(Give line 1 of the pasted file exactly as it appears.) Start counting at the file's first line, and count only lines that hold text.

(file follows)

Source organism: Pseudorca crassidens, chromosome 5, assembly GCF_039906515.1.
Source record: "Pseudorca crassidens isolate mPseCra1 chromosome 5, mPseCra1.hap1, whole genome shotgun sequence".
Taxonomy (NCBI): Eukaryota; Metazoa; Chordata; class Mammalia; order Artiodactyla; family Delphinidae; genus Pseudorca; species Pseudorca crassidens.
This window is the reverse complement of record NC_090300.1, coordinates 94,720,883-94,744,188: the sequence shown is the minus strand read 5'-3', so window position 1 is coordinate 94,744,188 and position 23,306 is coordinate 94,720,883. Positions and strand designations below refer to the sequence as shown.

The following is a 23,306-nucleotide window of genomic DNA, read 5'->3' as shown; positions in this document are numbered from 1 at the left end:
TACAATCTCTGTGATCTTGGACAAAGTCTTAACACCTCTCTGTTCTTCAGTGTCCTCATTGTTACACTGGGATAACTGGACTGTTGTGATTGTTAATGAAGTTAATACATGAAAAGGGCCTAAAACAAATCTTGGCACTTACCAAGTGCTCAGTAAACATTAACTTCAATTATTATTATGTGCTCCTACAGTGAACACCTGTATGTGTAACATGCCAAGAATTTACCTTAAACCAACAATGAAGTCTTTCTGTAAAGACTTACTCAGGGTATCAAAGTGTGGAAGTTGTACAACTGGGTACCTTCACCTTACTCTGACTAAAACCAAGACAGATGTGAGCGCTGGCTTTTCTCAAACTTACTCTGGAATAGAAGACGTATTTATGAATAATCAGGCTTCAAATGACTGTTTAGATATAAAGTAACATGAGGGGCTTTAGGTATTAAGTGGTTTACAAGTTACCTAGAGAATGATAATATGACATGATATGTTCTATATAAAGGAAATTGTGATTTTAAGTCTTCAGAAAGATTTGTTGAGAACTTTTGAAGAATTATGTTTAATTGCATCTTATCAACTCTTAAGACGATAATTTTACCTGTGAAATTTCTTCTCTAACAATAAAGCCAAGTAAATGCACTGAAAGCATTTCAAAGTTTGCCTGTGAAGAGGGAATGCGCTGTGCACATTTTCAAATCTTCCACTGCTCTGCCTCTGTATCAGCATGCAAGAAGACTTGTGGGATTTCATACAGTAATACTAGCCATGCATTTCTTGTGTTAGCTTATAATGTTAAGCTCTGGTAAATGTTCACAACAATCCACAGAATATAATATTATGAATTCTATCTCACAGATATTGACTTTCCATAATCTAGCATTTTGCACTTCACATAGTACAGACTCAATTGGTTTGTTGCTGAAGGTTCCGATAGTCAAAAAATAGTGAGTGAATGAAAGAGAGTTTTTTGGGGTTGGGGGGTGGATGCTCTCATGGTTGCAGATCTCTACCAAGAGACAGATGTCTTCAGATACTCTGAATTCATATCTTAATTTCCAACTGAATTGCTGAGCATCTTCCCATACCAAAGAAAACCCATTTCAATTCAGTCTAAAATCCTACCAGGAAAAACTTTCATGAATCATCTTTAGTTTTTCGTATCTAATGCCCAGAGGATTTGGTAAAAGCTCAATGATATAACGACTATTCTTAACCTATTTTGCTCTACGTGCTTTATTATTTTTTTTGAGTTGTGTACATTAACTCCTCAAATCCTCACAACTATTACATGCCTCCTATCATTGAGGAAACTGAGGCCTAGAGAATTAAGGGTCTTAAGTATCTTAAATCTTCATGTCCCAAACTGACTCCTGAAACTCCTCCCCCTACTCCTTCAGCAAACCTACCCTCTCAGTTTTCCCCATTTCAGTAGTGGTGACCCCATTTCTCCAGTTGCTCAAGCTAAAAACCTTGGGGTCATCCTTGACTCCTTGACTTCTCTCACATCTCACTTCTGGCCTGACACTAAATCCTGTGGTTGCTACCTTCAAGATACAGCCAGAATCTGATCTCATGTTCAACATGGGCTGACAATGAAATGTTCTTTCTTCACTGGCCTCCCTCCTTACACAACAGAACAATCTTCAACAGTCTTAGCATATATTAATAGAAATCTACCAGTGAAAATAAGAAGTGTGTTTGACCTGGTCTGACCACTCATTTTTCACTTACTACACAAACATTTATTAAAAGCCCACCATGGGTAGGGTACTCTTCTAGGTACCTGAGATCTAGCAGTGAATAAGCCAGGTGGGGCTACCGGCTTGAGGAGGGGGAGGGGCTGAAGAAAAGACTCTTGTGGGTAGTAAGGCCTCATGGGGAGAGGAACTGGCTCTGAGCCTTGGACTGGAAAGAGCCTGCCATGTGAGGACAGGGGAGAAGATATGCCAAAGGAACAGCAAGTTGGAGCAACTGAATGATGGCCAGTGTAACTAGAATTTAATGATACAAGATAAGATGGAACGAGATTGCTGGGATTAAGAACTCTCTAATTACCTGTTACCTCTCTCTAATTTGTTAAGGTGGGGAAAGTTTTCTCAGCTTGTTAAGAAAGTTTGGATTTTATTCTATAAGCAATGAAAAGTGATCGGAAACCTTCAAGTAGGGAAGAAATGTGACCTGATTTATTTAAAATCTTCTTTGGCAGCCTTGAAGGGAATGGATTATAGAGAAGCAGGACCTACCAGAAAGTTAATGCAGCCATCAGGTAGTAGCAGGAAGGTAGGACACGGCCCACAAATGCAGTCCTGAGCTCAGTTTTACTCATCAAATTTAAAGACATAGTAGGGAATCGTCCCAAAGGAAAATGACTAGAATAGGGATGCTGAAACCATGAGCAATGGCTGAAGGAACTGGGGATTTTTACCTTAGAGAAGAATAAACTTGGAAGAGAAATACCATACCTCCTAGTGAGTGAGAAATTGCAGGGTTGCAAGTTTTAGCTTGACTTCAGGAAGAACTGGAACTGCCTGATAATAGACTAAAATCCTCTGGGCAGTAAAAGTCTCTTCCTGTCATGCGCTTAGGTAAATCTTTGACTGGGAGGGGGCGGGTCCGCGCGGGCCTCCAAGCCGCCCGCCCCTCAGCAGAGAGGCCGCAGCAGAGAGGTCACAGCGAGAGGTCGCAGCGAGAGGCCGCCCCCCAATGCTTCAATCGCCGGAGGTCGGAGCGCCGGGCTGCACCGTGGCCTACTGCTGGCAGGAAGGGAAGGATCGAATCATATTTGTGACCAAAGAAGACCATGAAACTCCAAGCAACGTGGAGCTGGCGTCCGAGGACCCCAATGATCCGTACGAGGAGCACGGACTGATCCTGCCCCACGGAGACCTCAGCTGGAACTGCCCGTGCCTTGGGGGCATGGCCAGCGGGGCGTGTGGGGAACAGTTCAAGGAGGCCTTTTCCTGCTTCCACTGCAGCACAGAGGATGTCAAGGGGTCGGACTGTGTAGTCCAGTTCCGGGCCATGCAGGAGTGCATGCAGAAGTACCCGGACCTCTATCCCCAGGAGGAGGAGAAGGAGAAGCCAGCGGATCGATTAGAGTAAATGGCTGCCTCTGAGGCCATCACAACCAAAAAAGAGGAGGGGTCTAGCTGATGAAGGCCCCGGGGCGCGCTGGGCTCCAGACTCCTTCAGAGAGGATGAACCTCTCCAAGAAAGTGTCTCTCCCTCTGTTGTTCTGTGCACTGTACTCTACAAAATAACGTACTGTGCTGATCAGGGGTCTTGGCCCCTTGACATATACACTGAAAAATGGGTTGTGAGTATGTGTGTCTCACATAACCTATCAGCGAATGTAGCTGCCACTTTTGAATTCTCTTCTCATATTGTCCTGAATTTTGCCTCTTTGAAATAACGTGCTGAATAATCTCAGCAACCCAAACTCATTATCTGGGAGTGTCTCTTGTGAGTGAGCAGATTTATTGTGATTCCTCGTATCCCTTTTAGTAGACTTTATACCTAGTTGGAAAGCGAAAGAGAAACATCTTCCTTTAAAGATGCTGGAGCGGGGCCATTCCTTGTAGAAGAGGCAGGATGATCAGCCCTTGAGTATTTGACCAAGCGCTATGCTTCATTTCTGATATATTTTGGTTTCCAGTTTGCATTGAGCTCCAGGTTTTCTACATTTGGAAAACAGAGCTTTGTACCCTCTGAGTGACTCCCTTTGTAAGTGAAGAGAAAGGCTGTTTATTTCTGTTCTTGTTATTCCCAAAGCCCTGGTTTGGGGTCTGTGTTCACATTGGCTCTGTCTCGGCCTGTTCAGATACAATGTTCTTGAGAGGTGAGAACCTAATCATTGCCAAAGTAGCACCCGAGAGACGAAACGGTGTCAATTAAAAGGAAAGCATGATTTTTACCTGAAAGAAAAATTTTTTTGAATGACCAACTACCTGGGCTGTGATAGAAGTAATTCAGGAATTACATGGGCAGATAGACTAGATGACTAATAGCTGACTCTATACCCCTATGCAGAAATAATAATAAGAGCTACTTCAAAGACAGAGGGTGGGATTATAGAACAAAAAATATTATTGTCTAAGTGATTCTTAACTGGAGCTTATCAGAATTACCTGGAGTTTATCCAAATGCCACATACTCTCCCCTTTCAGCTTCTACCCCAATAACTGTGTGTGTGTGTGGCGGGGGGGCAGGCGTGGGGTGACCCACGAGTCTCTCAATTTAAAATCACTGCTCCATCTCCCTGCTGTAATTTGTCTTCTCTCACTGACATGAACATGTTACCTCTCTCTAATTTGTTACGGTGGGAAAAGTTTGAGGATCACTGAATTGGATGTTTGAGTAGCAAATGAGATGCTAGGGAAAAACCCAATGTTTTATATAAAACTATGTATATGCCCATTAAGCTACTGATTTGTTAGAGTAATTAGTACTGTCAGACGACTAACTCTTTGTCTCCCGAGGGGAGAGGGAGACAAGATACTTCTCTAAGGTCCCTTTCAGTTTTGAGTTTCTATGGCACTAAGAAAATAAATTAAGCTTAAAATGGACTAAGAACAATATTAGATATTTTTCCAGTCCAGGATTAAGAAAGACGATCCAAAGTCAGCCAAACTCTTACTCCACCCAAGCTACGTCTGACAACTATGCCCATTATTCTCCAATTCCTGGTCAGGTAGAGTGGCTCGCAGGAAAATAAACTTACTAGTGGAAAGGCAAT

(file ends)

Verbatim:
Source organism: Pseudorca crassidens, chromosome 5, assembly GCF_039906515.1.